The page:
"Creepy" seems to be the word most often used to describe a much buzzed-about new website that mines your Facebook data to spit out a frighteningly intimate portrait of your life, some users say.
And truth be told, Facebook users by now should know that, depending on their privacy settings, they are sharing a lot of personal information with the world.
But there is something eerie about the site, which offers some ominous assessments of life in the digital age:
"You are not an individual. You are a data cluster."
"Your life is measured in gigabytes. Data comes at a cost."
"Algorithms can predicts your interests, your desires, even your fantasies."
Once you log in with Facebook, the site promptly returns what might seem like a troublingly accurate profile, including info on who "stalks" you, where you spend your time and how much money you make.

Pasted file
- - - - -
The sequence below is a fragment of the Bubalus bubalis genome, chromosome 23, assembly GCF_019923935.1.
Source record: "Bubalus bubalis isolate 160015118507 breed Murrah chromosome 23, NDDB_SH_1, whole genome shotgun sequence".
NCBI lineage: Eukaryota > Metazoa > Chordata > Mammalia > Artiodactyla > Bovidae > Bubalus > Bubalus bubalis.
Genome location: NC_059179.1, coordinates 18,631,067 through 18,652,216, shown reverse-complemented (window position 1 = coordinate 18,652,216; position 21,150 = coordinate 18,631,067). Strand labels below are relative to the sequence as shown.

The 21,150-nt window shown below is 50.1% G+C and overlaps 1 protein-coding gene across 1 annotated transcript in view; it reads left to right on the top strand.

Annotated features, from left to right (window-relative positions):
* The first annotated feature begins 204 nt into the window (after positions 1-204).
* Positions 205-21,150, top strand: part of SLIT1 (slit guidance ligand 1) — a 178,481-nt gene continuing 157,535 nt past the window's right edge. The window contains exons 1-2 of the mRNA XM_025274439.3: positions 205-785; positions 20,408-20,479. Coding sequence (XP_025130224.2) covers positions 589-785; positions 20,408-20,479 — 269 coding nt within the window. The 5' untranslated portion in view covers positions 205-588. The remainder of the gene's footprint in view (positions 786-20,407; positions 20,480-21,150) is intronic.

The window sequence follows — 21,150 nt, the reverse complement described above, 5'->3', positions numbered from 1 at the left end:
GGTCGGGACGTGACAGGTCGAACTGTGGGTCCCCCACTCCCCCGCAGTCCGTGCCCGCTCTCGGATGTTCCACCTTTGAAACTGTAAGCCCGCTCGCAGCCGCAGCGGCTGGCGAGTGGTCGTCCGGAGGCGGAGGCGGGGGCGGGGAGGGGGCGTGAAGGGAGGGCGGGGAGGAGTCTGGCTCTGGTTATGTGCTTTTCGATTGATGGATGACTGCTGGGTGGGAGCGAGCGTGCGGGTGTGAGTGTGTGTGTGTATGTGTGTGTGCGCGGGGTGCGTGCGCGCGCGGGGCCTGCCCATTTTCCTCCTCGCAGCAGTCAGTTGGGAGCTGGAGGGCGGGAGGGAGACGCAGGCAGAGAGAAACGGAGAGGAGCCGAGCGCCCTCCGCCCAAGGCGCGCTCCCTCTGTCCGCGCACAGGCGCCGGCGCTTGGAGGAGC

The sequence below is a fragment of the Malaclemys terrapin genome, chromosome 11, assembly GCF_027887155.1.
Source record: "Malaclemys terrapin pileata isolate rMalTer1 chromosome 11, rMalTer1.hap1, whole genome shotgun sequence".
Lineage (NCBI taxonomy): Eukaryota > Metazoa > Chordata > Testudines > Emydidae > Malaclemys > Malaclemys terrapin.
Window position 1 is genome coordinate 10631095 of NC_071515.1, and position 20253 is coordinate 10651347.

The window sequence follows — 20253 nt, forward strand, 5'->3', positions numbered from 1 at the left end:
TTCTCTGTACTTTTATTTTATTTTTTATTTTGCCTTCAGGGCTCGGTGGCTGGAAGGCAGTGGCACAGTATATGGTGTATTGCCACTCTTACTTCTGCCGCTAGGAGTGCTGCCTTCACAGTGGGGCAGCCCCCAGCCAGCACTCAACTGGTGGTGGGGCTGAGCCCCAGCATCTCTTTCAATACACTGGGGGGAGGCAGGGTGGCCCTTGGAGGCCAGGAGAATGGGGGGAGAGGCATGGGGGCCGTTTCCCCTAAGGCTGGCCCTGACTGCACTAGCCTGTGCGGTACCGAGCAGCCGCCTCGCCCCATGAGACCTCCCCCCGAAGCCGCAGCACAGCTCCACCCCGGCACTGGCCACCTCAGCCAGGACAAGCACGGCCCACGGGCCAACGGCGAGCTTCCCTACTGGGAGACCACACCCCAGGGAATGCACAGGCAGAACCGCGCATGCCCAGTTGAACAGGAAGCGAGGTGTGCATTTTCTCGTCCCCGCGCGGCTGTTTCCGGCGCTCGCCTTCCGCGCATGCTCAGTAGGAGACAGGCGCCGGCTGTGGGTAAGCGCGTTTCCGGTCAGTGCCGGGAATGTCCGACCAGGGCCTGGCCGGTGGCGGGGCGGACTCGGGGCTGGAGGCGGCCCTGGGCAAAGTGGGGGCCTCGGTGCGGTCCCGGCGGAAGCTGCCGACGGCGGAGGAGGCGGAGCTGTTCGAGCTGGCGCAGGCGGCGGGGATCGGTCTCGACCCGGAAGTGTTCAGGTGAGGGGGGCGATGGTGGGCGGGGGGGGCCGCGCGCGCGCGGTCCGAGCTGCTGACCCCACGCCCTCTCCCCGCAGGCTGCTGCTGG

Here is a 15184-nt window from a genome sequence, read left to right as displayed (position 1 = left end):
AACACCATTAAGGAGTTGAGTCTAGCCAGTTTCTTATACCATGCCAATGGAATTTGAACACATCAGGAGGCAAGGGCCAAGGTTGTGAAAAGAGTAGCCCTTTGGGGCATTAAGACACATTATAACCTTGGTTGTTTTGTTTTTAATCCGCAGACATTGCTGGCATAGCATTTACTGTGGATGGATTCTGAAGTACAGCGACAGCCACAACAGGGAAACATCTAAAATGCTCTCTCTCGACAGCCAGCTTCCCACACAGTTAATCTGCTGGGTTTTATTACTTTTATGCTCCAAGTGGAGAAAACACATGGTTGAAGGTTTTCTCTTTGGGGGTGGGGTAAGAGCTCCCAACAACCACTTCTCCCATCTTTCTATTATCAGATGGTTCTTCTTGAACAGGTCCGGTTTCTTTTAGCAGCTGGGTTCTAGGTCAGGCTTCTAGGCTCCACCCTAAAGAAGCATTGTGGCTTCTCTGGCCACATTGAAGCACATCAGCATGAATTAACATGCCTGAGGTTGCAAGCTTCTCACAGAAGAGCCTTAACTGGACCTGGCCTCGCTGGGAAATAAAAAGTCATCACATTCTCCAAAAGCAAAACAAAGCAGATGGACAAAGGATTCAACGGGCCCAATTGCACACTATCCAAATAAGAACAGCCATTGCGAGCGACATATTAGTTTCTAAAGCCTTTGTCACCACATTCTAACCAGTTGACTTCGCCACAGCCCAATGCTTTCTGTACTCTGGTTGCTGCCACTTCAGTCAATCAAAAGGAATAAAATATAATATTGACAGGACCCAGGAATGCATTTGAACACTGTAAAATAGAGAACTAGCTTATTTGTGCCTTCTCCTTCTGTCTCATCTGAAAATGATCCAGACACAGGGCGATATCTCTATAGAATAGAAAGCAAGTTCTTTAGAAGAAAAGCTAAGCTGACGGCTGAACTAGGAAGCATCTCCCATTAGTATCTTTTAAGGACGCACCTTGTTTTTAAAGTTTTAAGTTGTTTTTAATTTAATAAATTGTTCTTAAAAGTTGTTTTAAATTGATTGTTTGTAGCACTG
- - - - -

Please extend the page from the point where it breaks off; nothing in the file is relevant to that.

The site also tells you who your “pawns” are (your close friends), your “obsessions” (the people you most often pursue on Facebook), and your “scapegoats” (people you don’t interact with and would sacrifice, if necessary).
Huffington Post dug into the site and notes that it also tells you when you are most active (vulnerable) on Facebook, what your potential likely passwords are based on friends and interests, and what your temperament is:
Too nervous to log in and find out what the Shadow knows? Watch this guy taking a glimpse his Digital Shadow profile:
In the end, the marketing-campaign site serves as a wake-up call, Time magazine notes: "Letting Watch Dogs scour your profile can act as a sobering reminder that the information you put on the Internet can potentially be used against you."